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Did I screw up?


So, this happened yesterday. $55 buy in tournament in a local casino. 500 chips is the starting stack, starting blinds are 5/10, and it's the second hand of the tournament. No reads yet. 10-handed and I get dealt AA on UTG+2, UTG had limped, so I raise to 45, and two people call on later positions. Everyone else folds. The flop is 8d 5d 6c. I don't have A of diamonds. I bet 90, one players folds, and the other one raises to 225, then I think about it for a minute and I go all in, he snap calls and shows 88. Flop and river are Q and J. I'm out. Did I screw up here? Should I have known better and folded to the raise? Or did I have any reason to believe he was on a straight or flush draw, or that he had an overpair worse than AA? After thinking about it I think I should have folded because it was too early to be playing for my whole stack but my other friends think I did the right thing. What do you guys think?


  • monkeysystem

    That's a tough one, with no reads. This is a dynamic flop, which means big overpairs, two-pairs, and sets want to close it out now. V is essentially committing his stack with this big raise. However, there are a lot of people who like to shove with flush draws. So there's that.

    I ran this situation on Flopzilla against an opponent who is only making this raise with 2P+ and got a hand equity of only 10%. If you add overpairs to V's range you get a hand equity of 59%. Adding combo draws with a flush draw included actually drops our equity to 58%. Now if I remove the overpairs our equity drops to 38%. Adding flush draw that have no combo draw leaves our equity at 38%.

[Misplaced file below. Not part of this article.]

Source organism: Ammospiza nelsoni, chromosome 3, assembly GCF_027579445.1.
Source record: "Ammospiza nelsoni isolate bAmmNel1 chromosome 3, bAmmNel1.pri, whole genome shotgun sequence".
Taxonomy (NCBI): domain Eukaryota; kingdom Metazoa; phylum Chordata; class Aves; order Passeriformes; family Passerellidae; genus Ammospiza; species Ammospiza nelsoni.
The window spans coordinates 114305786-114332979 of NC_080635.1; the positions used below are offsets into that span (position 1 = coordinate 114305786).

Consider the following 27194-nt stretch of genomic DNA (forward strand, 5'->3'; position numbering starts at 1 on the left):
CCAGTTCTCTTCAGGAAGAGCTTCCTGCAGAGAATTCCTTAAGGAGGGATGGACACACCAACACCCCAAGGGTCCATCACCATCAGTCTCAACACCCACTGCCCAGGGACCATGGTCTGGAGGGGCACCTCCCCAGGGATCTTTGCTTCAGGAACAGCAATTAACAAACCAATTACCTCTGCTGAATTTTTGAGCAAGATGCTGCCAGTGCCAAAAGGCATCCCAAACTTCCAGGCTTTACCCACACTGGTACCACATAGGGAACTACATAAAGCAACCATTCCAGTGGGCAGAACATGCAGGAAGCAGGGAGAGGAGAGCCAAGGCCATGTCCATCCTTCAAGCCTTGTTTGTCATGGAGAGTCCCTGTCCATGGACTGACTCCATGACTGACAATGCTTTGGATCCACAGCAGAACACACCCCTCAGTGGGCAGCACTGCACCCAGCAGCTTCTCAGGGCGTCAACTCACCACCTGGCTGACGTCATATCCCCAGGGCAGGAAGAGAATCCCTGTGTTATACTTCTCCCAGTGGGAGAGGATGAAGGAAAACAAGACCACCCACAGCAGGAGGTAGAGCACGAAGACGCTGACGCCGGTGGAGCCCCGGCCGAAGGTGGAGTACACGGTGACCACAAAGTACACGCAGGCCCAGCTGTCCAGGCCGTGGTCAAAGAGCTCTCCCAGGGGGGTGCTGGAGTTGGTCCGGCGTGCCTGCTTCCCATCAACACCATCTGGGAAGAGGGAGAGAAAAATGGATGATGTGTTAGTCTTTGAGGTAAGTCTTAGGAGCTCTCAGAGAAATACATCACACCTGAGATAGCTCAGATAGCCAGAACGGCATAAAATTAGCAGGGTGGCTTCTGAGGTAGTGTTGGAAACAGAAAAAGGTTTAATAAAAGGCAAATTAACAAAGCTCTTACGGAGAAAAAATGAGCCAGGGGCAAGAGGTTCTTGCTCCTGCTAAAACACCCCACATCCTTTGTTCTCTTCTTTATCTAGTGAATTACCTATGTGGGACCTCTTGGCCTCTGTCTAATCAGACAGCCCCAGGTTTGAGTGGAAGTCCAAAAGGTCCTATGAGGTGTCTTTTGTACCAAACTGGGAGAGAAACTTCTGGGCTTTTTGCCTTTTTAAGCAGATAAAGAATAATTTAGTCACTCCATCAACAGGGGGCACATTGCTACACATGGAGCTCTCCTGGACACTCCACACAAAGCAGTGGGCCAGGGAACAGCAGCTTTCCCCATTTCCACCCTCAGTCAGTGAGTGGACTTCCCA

So what this boils down to is whether the player pool in this tournament tends to call this shove with overpairs.

  • gendeezg

    I think your starting stack and the size of the buy-in make this a decent play, definitely not a bad one. With 500 starting, and you've already committed 135 chips, against 3 callers I fold but 2 I call, if I have more starting chips I fold or play pot control. A $55 tourney people will be doing plenty of crazy things that this is a winning play IMO, he could of had just a pair of 8s, or so many varieties of hands you had dominated. Don't get me wrong if this is the 2nd hand of $500 tourney more deep stacked I play pot control with that hand and fold if it gets crazy.

  • harleymann51h

    At my casino a $55 tourney is a turbo. Luck is involved and skill get's minimized. Bad luck here. The analysis from Monkeysystem above is significant. In my local casino (Foxwoods in CT) many players would call this ,your push, with an over pair. The $225 raise however is iffy. It could be a set or 2P+ and less likely to be a draw. Players in my casino would have called with a draw or a lesser made hand, I think. The amount of chips you have already committed against an unknown player means a fold would cripple you so that in a level or two you'd be in push fold mold any way. That leaves you 20 or so hands before you have to push or fold. I think I would fold this here and take my chances at getting a better situation over 20 hands or so before I enter push/fold stack size. Off course in a turbo push/fold is normal for me. Maybe it is because I would fold here.

  • thetunicabladet
    Its the smsll 500 starting stack.It doesn't allow any room to manuever, so you dont have the opportunity to narrow down your opponents holding. With a higher starting stack you could have reraised to 450-500 and if you got reraised there.... then you could have folded.
  • humbertomcneary

    In which casino can you quickly earn a large amount?

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